"American Idol trained me to be the kind of musician I want to be and trained me how the whole music business works," Malakar told reporters during a Wednesday conference call.
"With this, you have a lot of time to get introspective and really think about your life and what you're doing wrong and what you're doing right -- just analyze everything to the point where when you come out of the jungle you're able to be a different person and see your life in a different way and value things that you took for granted."
"In that sense, this is more of a life-learning experience. So I got a little more out of this."
The 19-year-old former Idol finalist explained that since he entered the jungle at the "beginning" of his career, he feels he was able to learn more than the other celebrities he was marooned with.
"They're kind of here like, 'I've been successful. I know what I'm doing,'" he told reporters. "I'm coming in as, 'Okay, I had a successful run on a very powerful show and I've been working hard, but I still have a long way to go."
Malakar had his ups and downs in the Costa Rican jungle, however he said "the hardest part" of his I'm a Celebrity... Get Me Out of Here! experience was his inability to sing (a liability some critics would snarkly suggest he also faced during his time on American Idol).
"I was told that I absolutely could not sing anything because anytime I sang they couldn't use a lot of the footage," he explained. "So my entire energy fell because singing is my outlet."
Since his "energetic flow" was in a funk, Malakar said he had to adjust.
"I had to kind of find ways to do it quietly," he said about singing. "I felt like it was a drug and I was trying to hide it from everyone... I was definitely affected by it, but I found ways to get around it."
Malakar said his spirits were uplifted by the introduction of The Hills star Holly Montag several days into the competition.
"I definitely think that Holly being close to my age made it a lot easier for me to be comfortable and value the last year of [being a] teenager," he explained.
"For me, I was using this as a way to mature and come into my manhood. At certain points I forgot that I am still a teenager -- I need to be able to get out the youthful energy that I still have before I try to mature myself to fast. Holly definitely helped me to capture that and stay true to that."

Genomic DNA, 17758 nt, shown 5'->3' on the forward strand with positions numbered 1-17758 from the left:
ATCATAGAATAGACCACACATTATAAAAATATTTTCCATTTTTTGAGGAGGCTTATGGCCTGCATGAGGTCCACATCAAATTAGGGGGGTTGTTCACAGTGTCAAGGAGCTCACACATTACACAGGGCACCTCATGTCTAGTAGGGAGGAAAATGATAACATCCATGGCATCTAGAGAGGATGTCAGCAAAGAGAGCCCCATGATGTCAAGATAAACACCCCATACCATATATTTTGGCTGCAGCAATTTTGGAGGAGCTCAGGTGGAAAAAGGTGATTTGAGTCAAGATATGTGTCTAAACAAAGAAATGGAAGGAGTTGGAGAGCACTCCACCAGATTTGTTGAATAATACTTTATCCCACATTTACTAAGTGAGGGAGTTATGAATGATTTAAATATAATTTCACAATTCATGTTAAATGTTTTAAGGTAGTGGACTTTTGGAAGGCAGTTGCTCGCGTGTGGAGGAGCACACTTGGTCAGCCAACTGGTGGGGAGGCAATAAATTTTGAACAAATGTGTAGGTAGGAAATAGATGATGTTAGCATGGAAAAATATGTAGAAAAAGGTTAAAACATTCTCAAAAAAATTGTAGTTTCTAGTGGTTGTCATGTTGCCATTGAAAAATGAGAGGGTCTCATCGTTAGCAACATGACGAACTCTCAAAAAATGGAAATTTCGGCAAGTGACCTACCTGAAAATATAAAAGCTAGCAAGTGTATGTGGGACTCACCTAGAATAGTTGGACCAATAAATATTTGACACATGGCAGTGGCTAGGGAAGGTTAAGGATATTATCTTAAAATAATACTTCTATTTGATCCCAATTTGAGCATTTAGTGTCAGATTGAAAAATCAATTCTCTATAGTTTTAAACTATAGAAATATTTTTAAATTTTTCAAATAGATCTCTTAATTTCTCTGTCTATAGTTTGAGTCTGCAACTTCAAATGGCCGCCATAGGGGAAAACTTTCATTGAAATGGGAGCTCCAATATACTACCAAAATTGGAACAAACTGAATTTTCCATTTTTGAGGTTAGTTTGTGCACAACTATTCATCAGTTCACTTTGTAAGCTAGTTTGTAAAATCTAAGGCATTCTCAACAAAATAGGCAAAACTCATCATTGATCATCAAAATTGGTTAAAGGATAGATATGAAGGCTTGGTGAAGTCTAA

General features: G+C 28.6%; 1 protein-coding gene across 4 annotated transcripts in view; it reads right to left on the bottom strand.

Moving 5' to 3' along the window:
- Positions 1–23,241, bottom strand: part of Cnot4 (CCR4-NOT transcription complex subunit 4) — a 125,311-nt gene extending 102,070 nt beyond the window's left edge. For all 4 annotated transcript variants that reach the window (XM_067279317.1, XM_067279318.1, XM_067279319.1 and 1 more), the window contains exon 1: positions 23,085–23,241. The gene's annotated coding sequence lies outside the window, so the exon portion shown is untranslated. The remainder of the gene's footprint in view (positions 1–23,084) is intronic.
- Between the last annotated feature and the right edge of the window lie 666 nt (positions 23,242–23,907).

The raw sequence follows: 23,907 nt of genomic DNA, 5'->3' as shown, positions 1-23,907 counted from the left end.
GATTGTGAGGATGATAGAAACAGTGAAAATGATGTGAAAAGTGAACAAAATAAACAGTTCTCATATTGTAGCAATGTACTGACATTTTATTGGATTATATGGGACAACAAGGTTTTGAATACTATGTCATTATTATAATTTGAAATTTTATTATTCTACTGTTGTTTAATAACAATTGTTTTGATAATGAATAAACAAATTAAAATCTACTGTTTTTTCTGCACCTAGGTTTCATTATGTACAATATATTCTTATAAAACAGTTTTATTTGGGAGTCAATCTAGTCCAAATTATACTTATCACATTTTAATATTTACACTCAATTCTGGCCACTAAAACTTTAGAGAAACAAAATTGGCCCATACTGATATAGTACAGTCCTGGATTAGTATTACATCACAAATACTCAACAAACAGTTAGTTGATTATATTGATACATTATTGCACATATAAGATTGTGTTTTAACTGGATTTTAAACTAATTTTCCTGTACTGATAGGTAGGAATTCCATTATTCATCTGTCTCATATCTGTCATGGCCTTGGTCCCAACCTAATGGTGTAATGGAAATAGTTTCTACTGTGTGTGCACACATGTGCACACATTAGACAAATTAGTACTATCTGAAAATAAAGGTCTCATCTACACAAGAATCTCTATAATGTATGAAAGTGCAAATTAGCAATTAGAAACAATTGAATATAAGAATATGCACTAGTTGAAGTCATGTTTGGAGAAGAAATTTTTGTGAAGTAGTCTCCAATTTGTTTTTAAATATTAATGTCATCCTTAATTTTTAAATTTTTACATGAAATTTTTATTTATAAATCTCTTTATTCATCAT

In addition, Malakar said he doesn't doubt the strength of his relationship with Montag now that both are off the show.
"I know for a fact that our friendship is incredibly strong. I look forward to continuing our friendship and continuing to get to know her outside of the camp," he explained, adding he already knows her "really well" from their time together in the jungle.
"But it's a different situation when you're getting to know someone in their comfort zone, their environment."
Malakar added the two plan to re-ignite their friendship soon by taking a vacation together.
"We're planning on going on vacation to Hawaii or something -- some jungle outside of the camp where we can have luxuries," he told reporters. "I think that'll be our first official friend vacation."
However after he was pressed by reporters about the reality of a Hawaiian vacation with Montag, Malakar backed off and said it was "just an idea."
"I don't even know if it's going to happen. It would be fun," he said.
While in the jungle, Malakar said there were "lots of songs in my head" and he plans to put them on paper as he continues his music career.
"I'm definitely still focusing on music," he said. "I'm actually going to move from New York to Seattle for a little bit, I'm planning on putting together a kind of independent artist band. I'm trying to find some artists from Seattle that are really in it for the music of it all and not the drama of celebrity. When you find those people, that's when you get the best music out of it."
"I'm staying on the same path as far as music is concerned and I'm going to continue to work on music and record and get my CD out there," he said. "But I'm really kind of focusing on making sure what I do put out is very much myself, very much that kind of independent music that I wanted to do from the beginning."